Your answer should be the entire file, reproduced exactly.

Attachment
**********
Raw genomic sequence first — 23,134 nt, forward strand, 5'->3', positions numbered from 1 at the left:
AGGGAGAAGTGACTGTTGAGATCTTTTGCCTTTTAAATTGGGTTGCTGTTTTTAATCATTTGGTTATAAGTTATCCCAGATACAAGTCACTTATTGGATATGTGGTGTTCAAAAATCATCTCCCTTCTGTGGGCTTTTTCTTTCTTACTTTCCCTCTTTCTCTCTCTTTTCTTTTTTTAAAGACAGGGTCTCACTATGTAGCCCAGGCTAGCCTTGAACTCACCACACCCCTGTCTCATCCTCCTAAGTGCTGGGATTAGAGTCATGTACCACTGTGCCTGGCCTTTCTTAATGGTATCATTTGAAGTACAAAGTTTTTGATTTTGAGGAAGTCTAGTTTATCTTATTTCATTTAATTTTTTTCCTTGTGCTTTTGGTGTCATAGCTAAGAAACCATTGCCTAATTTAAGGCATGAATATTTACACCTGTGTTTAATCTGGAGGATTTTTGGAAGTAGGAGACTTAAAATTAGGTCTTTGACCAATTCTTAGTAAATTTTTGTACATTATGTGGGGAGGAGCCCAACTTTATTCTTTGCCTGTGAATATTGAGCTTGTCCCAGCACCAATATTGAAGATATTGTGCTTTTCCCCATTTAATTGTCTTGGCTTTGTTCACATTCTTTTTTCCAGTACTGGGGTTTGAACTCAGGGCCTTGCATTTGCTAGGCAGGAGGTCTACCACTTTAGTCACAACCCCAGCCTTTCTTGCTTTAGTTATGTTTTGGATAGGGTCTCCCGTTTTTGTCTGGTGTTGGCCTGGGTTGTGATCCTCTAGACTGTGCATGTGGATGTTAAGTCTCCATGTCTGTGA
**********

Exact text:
Raw genomic sequence first — 23,134 nt, forward strand, 5'->3', positions numbered from 1 at the left:
AGGGAGAAGTGACTGTTGAGATCTTTTGCCTTTTAAATTGGGTTGCTGTTTTTAATCATTTGGTTATAAGTTATCCCAGATACAAGTCACTTATTGGATATGTGGTGTTCAAAAATCATCTCCCTTCTGTGGGCTTTTTCTTTCTTACTTTCCCTCTTTCTCTCTCTTTTCTTTTTTTAAAGACAGGGTCTCACTATGTAGCCCAGGCTAGCCTTGAACTCACCACACCCCTGTCTCATCCTCCTAAGTGCTGGGATTAGAGTCATGTACCACTGTGCCTGGCCTTTCTTAATGGTATCATTTGAAGTACAAAGTTTTTGATTTTGAGGAAGTCTAGTTTATCTTATTTCATTTAATTTTTTTCCTTGTGCTTTTGGTGTCATAGCTAAGAAACCATTGCCTAATTTAAGGCATGAATATTTACACCTGTGTTTAATCTGGAGGATTTTTGGAAGTAGGAGACTTAAAATTAGGTCTTTGACCAATTCTTAGTAAATTTTTGTACATTATGTGGGGAGGAGCCCAACTTTATTCTTTGCCTGTGAATATTGAGCTTGTCCCAGCACCAATATTGAAGATATTGTGCTTTTCCCCATTTAATTGTCTTGGCTTTGTTCACATTCTTTTTTCCAGTACTGGGGTTTGAACTCAGGGCCTTGCATTTGCTAGGCAGGAGGTCTACCACTTTAGTCACAACCCCAGCCTTTCTTGCTTTAGTTATGTTTTGGATAGGGTCTCCCGTTTTTGTCTGGTGTTGGCCTGGGTTGTGATCCTCTAGACTGTGCATGTGGATGTTAAGTCTCCATGTCTGTGA